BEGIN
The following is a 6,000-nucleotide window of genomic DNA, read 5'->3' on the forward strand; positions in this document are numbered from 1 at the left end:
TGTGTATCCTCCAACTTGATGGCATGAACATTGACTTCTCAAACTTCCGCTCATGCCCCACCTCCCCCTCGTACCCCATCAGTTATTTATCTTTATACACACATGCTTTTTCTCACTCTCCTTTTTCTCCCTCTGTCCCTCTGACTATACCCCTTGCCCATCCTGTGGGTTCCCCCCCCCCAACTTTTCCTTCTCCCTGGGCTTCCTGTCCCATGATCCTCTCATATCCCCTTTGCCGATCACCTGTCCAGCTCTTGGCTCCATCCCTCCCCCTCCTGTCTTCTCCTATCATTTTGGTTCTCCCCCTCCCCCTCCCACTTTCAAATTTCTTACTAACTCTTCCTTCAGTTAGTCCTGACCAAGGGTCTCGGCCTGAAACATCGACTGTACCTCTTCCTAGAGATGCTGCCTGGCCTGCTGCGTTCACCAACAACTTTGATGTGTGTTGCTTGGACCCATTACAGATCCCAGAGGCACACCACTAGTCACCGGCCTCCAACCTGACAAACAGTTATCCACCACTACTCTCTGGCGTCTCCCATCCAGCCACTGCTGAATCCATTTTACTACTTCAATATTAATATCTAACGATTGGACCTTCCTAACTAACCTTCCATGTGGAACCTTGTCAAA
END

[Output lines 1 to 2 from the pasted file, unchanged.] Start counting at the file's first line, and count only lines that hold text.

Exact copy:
The following is a 6,000-nucleotide window of genomic DNA, read 5'->3' on the forward strand; positions in this document are numbered from 1 at the left end:
TGTGTATCCTCCAACTTGATGGCATGAACATTGACTTCTCAAACTTCCGCTCATGCCCCACCTCCCCCTCGTACCCCATCAGTTATTTATCTTTATACACACATGCTTTTTCTCACTCTCCTTTTTCTCCCTCTGTCCCTCTGACTATACCCCTTGCCCATCCTGTGGGTTCCCCCCCCCCAACTTTTCCTTCTCCCTGGGCTTCCTGTCCCATGATCCTCTCATATCCCCTTTGCCGATCACCTGTCCAGCTCTTGGCTCCATCCCTCCCCCTCCTGTCTTCTCCTATCATTTTGGTTCTCCCCCTCCCCCTCCCACTTTCAAATTTCTTACTAACTCTTCCTTCAGTTAGTCCTGACCAAGGGTCTCGGCCTGAAACATCGACTGTACCTCTTCCTAGAGATGCTGCCTGGCCTGCTGCGTTCACCAACAACTTTGATGTGTGTTGCTTGGACCCATTACAGATCCCAGAGGCACACCACTAGTCACCGGCCTCCAACCTGACAAACAGTTATCCACCACTACTCTCTGGCGTCTCCCATCCAGCCACTGCTGAATCCATTTTACTACTTCAATATTAATATCTAACGATTGGACCTTCCTAACTAACCTTCCATGTGGAACCTTGTCAAA